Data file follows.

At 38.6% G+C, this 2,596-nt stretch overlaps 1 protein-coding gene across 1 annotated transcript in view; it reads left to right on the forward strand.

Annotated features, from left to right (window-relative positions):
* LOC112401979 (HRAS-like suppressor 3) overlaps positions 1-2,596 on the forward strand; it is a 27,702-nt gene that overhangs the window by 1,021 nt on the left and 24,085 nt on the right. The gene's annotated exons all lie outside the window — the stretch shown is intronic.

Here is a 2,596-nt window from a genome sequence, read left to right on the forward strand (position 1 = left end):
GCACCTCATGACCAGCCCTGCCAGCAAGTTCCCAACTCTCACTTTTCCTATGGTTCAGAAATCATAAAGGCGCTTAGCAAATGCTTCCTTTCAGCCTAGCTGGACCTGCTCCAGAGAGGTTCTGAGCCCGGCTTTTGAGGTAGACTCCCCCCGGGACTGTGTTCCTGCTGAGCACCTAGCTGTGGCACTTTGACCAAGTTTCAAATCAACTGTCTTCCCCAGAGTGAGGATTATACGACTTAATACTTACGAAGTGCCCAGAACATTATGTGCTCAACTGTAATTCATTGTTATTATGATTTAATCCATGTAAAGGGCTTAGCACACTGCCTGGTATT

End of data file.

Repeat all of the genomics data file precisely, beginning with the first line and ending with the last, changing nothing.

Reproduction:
At 38.6% G+C, this 2,596-nt stretch overlaps 1 protein-coding gene across 1 annotated transcript in view; it reads left to right on the forward strand.

Annotated features, from left to right (window-relative positions):
* LOC112401979 (HRAS-like suppressor 3) overlaps positions 1-2,596 on the forward strand; it is a 27,702-nt gene that overhangs the window by 1,021 nt on the left and 24,085 nt on the right. The gene's annotated exons all lie outside the window — the stretch shown is intronic.

Here is a 2,596-nt window from a genome sequence, read left to right on the forward strand (position 1 = left end):
GCACCTCATGACCAGCCCTGCCAGCAAGTTCCCAACTCTCACTTTTCCTATGGTTCAGAAATCATAAAGGCGCTTAGCAAATGCTTCCTTTCAGCCTAGCTGGACCTGCTCCAGAGAGGTTCTGAGCCCGGCTTTTGAGGTAGACTCCCCCCGGGACTGTGTTCCTGCTGAGCACCTAGCTGTGGCACTTTGACCAAGTTTCAAATCAACTGTCTTCCCCAGAGTGAGGATTATACGACTTAATACTTACGAAGTGCCCAGAACATTATGTGCTCAACTGTAATTCATTGTTATTATGATTTAATCCATGTAAAGGGCTTAGCACACTGCCTGGTATT